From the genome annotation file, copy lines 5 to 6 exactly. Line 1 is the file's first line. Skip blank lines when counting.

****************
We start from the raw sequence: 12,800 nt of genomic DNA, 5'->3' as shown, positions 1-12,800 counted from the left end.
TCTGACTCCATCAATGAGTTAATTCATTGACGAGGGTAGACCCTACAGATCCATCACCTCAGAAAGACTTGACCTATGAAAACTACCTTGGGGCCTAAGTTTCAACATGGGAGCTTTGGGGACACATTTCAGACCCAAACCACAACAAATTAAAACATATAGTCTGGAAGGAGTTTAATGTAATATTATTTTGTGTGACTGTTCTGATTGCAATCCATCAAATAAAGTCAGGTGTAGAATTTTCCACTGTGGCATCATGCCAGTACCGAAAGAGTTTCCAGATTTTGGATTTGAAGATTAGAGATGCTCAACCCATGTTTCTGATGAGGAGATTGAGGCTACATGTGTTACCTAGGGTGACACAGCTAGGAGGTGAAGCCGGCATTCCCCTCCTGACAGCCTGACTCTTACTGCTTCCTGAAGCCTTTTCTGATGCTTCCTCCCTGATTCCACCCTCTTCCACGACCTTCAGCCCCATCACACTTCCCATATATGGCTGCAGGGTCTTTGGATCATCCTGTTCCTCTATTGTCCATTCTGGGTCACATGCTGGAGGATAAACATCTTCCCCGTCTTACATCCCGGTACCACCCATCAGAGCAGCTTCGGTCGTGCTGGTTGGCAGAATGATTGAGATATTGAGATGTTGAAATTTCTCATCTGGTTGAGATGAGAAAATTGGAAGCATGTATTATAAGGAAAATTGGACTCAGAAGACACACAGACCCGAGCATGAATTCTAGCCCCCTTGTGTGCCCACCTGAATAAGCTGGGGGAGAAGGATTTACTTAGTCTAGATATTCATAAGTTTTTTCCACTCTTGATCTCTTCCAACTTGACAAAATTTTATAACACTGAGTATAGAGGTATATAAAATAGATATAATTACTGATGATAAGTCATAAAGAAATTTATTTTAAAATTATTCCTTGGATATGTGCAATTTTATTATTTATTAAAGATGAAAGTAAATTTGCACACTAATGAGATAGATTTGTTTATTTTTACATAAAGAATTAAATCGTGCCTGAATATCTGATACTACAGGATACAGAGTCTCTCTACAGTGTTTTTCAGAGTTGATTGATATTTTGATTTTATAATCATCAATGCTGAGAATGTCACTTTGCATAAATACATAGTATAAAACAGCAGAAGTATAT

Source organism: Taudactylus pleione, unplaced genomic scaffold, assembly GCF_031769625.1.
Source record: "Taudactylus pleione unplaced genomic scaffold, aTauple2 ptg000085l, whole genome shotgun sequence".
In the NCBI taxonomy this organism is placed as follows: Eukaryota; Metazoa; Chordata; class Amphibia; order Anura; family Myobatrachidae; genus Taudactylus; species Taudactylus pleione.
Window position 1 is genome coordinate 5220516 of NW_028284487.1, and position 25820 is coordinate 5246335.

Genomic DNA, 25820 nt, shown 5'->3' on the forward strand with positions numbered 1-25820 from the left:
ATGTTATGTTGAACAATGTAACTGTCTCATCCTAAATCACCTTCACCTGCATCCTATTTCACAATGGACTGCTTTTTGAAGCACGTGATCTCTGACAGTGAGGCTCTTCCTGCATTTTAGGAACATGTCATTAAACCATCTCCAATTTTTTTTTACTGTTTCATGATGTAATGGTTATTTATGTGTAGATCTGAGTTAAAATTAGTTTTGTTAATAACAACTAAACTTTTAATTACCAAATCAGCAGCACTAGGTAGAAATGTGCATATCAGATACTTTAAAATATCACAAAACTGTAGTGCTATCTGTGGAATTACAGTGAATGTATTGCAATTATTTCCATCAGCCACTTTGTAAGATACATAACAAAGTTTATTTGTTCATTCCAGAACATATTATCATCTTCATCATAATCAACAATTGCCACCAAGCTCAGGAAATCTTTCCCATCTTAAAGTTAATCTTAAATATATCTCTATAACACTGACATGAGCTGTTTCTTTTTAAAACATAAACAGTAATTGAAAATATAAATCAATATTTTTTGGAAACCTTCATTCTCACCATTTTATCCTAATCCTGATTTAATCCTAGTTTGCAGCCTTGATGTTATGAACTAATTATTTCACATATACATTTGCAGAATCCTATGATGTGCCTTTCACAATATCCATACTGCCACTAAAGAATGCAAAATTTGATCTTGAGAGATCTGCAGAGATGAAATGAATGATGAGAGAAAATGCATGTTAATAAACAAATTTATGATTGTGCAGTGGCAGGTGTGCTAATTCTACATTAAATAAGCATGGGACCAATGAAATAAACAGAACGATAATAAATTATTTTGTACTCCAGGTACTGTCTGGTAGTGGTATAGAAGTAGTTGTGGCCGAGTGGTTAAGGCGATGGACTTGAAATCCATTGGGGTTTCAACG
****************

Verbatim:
In the NCBI taxonomy this organism is placed as follows: Eukaryota; Metazoa; Chordata; class Amphibia; order Anura; family Myobatrachidae; genus Taudactylus; species Taudactylus pleione.
Window position 1 is genome coordinate 5220516 of NW_028284487.1, and position 25820 is coordinate 5246335.